February 27, 2013 9:02 am
The average Great Dane spends about seven years on this earth, digging holes and smelling everything it can. The average teeny tiny Toy Poodle will double that lifespan, to 14 years or so. And that difference holds for most dogs—the bigger they are, the shorter their lives. This is kind of weird, because, when you compare size across species, it’s not necessarily true that bigger animals live shorter lives. Some very large animals live quite long lives. Elephants stick around for 70 years, and blue whales can live to 90. So why do bigger dogs die sooner?
According to new research, it’s because they age faster. A study in the American Naturalist drew data from the Veterinary Medical DataBase that covered 74 breeds and over 50,000 dogs and looked at when and why they died. The American Society of Naturalists writes:
Large dogs age at an accelerated pace, as though their adult life is runing at a faster pace than small dogs’. Hence, a first answer to the question of why large dogs die young is that they age quickly.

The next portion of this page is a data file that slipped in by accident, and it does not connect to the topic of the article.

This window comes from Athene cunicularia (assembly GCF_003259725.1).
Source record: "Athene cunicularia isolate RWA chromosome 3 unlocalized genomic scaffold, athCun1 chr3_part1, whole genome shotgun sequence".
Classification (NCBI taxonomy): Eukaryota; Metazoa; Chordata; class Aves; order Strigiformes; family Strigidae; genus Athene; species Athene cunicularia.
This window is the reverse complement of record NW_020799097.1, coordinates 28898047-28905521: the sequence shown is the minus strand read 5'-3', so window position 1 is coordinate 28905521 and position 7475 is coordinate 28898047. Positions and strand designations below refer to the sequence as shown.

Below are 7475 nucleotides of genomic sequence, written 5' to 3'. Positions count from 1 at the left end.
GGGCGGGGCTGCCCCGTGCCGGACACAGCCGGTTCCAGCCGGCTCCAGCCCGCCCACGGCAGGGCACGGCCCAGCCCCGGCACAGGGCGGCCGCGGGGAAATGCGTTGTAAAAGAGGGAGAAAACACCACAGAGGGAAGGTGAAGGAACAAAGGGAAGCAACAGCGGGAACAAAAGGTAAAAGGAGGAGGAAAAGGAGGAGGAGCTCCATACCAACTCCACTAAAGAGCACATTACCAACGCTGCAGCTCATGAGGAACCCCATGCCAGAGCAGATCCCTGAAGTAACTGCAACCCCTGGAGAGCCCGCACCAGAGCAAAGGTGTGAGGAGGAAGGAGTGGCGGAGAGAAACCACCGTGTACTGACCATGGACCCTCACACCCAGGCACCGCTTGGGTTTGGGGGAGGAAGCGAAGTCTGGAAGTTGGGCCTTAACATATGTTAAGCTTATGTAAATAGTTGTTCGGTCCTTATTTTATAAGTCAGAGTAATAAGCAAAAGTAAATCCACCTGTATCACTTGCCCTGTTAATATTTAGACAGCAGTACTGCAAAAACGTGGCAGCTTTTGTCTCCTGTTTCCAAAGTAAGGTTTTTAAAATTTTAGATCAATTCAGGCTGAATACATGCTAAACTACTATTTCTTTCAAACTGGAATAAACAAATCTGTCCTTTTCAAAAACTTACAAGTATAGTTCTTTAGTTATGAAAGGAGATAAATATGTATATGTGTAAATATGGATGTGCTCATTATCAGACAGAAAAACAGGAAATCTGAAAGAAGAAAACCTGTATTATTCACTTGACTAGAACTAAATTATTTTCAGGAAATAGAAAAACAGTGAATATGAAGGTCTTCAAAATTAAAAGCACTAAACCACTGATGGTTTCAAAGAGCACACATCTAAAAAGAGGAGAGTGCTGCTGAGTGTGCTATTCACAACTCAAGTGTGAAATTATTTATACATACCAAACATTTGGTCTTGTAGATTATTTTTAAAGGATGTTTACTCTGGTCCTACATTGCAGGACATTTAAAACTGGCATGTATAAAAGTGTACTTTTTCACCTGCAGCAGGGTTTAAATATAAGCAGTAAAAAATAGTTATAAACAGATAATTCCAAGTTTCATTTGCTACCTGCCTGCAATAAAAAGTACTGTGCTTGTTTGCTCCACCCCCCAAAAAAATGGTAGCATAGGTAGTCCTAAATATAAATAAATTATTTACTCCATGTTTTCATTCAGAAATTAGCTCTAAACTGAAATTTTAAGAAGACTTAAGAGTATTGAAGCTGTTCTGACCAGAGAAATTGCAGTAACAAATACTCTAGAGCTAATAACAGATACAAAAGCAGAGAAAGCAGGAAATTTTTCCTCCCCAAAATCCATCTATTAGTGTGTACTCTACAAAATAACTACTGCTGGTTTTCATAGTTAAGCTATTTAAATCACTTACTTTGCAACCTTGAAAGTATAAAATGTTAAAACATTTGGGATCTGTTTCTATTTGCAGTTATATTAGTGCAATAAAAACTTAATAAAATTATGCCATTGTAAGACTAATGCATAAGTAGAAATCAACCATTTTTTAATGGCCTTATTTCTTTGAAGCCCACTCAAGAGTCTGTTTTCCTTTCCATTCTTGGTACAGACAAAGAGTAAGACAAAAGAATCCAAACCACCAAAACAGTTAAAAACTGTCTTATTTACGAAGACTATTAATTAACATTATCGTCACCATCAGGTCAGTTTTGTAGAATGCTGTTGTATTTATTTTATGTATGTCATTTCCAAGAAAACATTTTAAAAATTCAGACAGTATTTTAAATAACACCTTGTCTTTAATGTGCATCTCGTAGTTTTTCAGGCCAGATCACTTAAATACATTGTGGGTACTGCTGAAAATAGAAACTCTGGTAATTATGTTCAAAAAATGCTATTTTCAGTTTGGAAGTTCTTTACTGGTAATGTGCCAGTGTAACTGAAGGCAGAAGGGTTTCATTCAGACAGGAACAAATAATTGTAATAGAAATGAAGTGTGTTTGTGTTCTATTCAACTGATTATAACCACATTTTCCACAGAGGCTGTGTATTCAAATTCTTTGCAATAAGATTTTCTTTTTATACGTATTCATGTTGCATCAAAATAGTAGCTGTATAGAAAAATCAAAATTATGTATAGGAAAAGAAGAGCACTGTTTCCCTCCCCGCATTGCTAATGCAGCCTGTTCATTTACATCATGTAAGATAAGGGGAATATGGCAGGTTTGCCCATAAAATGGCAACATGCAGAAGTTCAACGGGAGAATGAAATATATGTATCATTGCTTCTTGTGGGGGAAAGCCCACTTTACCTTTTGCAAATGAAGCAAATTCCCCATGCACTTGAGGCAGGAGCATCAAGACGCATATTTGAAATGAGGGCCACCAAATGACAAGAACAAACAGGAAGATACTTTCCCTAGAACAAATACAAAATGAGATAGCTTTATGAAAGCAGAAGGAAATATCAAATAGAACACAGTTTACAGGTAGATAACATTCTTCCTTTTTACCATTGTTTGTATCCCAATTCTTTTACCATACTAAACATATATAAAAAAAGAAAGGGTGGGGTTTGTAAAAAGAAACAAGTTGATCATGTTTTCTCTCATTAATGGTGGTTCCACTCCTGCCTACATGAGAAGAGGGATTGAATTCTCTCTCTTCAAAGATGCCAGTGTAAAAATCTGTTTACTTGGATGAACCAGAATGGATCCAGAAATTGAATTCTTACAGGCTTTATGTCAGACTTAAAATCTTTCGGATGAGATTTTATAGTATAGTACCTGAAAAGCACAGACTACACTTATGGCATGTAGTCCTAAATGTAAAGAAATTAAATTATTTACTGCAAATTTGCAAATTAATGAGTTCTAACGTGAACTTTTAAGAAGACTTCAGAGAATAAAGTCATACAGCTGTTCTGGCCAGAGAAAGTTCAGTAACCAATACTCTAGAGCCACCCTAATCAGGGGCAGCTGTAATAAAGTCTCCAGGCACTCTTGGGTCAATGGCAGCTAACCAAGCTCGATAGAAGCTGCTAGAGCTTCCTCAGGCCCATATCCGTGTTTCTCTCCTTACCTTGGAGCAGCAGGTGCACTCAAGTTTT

Across breeds, body size is strongly positively linked to the absolute speed at which the mortality hazard increases. This relationship was still evident when looking at the aging rate relative to the current level of the mortality hazard (proportional scale); that is, large dogs age at an accelerated pace, suggesting that their adult life unwinds in fast motion. Additionally, size was connected to the baseline hazard, which was higher in large dogs compared to small ones. We found no clear relationship between the age at the onset of senescence and size.
This sounds simple: big dogs age quicker than little dogs. But it’s still not clear why that’s true. Answering this question could actually teach researchers about genetics and physiology not just of dogs, but of humans too.
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